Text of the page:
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Impairment in reciprocal social behavior (RSB), an essential component of early social competence, clinically defines autism spectrum disorder (ASD). However, the behavioral and genetic architecture of RSB in toddlerhood, when ASD first emerges, has not been fully characterized. We analyzed data from a quantitative video-referenced rating of RSB (vrRSB) in two toddler samples: a community-based volunteer research registry (n = 1,563) and an ethnically diverse, longitudinal twin sample ascertained from two state birth registries (n = 714). Variation in RSB was continuously distributed, temporally stable, significantly associated with ASD risk at age 18 months, and only modestly explained by sociodemographic and medical factors (r2 = 9.4%). Five latent RSB factors were identified and corresponded to aspects of social communication or restricted repetitive behaviors, the two core ASD symptom domains. Quantitative genetic analyses indicated substantial heritability for all factors at age 24 months (h2 ≥ .61). Genetic influences strongly overlapped across all factors, with a social motivation factor showing evidence of newly-emerging genetic influences between the ages of 18 and 24 months. RSB constitutes a heritable, trait-like competency whose factorial and genetic structure is generalized across diverse populations, demonstrating its role as an early, enduring dimension of inherited variation in human social behavior. Substantially overlapping RSB domains, measurable when core ASD features arise and consolidate, may serve as markers of specific pathways to autism and anchors to inform determinants of autism's heterogeneity.
Diet modifies the risk of colorectal cancer (CRC), and inconclusive evidence suggests that yogurt may protect against CRC. We analysed the data collected from two separate colonoscopy-based case–control studies. The Tennessee Colorectal Polyp Study (TCPS) and Johns Hopkins Biofilm Study included 5446 and 1061 participants, respectively, diagnosed with hyperplastic polyp (HP), sessile serrated polyp, adenomatous polyp (AP) or without any polyps. Multinomial logistic regression models were used to derive OR and 95 % CI to evaluate comparisons between cases and polyp-free controls and case–case comparisons between different polyp types. We evaluated the association between frequency of yogurt intake and probiotic use with the diagnosis of colorectal polyps. In the TCPS, daily yogurt intake v. no/rare intake was associated with decreased odds of HP (OR 0·54; 95 % CI 0·31, 0·95) and weekly yogurt intake was associated with decreased odds of AP among women (OR 0·73; 95 % CI 0·55, 0·98). In the Biofilm Study, both weekly yogurt intake and probiotic use were associated with a non-significant reduction in odds of overall AP (OR 0·75; 95 % CI 0·54, 1·04) and (OR 0·72; 95 % CI 0·49, 1·06) in comparison with no use, respectively. In summary, yogurt intake may be associated with decreased odds of HP and AP and probiotic use may be associated with decreased odds of AP. Further prospective studies are needed to verify these associations.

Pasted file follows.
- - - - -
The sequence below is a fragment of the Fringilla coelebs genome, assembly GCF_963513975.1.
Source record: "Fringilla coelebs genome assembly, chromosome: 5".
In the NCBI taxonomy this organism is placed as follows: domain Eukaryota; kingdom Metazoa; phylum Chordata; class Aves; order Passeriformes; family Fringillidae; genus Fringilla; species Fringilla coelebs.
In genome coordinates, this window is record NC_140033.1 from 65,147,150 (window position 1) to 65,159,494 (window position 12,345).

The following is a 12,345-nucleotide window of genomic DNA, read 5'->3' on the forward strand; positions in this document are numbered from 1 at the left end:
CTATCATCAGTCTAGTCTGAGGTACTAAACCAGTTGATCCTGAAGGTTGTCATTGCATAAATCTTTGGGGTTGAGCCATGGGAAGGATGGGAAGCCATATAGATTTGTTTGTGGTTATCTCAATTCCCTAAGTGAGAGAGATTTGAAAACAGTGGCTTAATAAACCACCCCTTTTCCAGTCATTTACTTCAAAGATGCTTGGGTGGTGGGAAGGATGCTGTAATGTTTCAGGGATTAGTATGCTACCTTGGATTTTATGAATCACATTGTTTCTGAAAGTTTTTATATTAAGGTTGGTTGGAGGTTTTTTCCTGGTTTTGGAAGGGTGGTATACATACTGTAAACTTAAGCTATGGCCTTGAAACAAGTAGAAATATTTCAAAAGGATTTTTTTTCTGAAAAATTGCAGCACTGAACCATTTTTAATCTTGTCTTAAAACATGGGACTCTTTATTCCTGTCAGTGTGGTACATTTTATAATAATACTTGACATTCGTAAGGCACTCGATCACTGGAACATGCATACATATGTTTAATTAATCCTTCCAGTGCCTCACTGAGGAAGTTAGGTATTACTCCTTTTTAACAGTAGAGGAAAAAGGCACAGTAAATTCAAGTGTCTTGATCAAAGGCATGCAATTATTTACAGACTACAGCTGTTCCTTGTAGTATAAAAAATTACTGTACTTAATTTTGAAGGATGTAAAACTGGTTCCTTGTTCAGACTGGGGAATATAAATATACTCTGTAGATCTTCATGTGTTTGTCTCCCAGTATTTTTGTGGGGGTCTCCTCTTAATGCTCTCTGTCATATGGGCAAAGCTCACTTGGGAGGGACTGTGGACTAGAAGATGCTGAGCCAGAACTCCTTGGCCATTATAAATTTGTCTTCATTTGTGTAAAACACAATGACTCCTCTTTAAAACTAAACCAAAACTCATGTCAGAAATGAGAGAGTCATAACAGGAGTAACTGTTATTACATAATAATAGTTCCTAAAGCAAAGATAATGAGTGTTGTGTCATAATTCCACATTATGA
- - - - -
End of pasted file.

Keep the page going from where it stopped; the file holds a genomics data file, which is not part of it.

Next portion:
Sexually selected infanticide is relatively widespread among primates, but has been documented primarily in one-male–multifemale reproductive units, e.g., in guenons (Cercopithecus spp.) (Butynski 1982; Fairgrieve 1995), langurs (Presbytis spp.) (Hrdy 1974; Newton 1988; Sommer 1994), howler monkeys (Alouatta spp.) (Crockett & Sekulic 1984), and mountain gorillas (Gorilla gorilla berengei) (Fossey 1984; Watts 1989). Although male infanticide has been invoked as a selective force in multimale–multifemale groups, such as in macaques (Macaca fascicularis) (van Noordwijk 1985), capuchin monkeys (Cebus olivaceus) (O'Brien 1991), and chimpanzees (Pan troglodytes) (Smuts & Smuts 1993), it has rarely been observed in these species (e.g., Valderrama et al. 1990; Camperio Ciani 1984) or follows patterns partly inconsistent with Hrdy's (1974) sexual selection hypothesis (Hiraiwa-Hasegawa & Hasegawa 1994). Thus current data suggest that the presence of multiple males in a primate group discourages infant-killing by other males.
Relative to one-male groups, the presence of additional, reproductively active males may both dilute the benefits of infanticide and increase its costs. Exploitation of the reproductive opportunity created by infanticide depends upon the perpetrator's ability to monopolize subsequent fertilizations, which is a function of social variables such as the number of males in a group, the intensity of male–male mating competition, and the potential for effective mate guarding.
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